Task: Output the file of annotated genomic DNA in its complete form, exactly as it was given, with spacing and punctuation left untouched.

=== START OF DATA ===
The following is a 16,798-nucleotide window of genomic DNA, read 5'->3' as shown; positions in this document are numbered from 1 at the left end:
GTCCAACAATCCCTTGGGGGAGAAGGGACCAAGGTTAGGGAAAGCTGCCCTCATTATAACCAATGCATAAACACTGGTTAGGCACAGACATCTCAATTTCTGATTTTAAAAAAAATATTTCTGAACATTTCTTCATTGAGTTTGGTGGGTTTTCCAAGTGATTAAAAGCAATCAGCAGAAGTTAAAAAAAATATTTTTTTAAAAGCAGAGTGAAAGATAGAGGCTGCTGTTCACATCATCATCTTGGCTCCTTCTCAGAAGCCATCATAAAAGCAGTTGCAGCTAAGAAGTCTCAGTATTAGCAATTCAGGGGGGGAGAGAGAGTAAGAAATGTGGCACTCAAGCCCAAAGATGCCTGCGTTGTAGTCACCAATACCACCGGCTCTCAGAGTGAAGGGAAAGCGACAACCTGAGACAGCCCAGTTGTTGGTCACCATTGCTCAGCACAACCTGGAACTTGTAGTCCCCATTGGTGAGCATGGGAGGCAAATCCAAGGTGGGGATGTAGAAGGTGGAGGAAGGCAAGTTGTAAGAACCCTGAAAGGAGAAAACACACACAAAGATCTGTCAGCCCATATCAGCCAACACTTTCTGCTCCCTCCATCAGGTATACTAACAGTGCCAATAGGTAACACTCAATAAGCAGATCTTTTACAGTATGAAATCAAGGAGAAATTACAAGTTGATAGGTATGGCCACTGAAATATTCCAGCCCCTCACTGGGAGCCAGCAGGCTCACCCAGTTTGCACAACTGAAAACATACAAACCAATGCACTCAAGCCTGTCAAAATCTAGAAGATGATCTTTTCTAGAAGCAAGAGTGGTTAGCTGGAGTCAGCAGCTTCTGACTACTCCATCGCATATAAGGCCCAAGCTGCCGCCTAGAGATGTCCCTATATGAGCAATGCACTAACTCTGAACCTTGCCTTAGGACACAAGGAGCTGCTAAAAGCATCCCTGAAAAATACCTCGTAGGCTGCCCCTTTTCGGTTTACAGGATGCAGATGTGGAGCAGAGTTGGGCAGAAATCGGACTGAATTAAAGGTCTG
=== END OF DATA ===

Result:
The following is a 16,798-nucleotide window of genomic DNA, read 5'->3' as shown; positions in this document are numbered from 1 at the left end:
GTCCAACAATCCCTTGGGGGAGAAGGGACCAAGGTTAGGGAAAGCTGCCCTCATTATAACCAATGCATAAACACTGGTTAGGCACAGACATCTCAATTTCTGATTTTAAAAAAAATATTTCTGAACATTTCTTCATTGAGTTTGGTGGGTTTTCCAAGTGATTAAAAGCAATCAGCAGAAGTTAAAAAAAATATTTTTTTAAAAGCAGAGTGAAAGATAGAGGCTGCTGTTCACATCATCATCTTGGCTCCTTCTCAGAAGCCATCATAAAAGCAGTTGCAGCTAAGAAGTCTCAGTATTAGCAATTCAGGGGGGGAGAGAGAGTAAGAAATGTGGCACTCAAGCCCAAAGATGCCTGCGTTGTAGTCACCAATACCACCGGCTCTCAGAGTGAAGGGAAAGCGACAACCTGAGACAGCCCAGTTGTTGGTCACCATTGCTCAGCACAACCTGGAACTTGTAGTCCCCATTGGTGAGCATGGGAGGCAAATCCAAGGTGGGGATGTAGAAGGTGGAGGAAGGCAAGTTGTAAGAACCCTGAAAGGAGAAAACACACACAAAGATCTGTCAGCCCATATCAGCCAACACTTTCTGCTCCCTCCATCAGGTATACTAACAGTGCCAATAGGTAACACTCAATAAGCAGATCTTTTACAGTATGAAATCAAGGAGAAATTACAAGTTGATAGGTATGGCCACTGAAATATTCCAGCCCCTCACTGGGAGCCAGCAGGCTCACCCAGTTTGCACAACTGAAAACATACAAACCAATGCACTCAAGCCTGTCAAAATCTAGAAGATGATCTTTTCTAGAAGCAAGAGTGGTTAGCTGGAGTCAGCAGCTTCTGACTACTCCATCGCATATAAGGCCCAAGCTGCCGCCTAGAGATGTCCCTATATGAGCAATGCACTAACTCTGAACCTTGCCTTAGGACACAAGGAGCTGCTAAAAGCATCCCTGAAAAATACCTCGTAGGCTGCCCCTTTTCGGTTTACAGGATGCAGATGTGGAGCAGAGTTGGGCAGAAATCGGACTGAATTAAAGGTCTG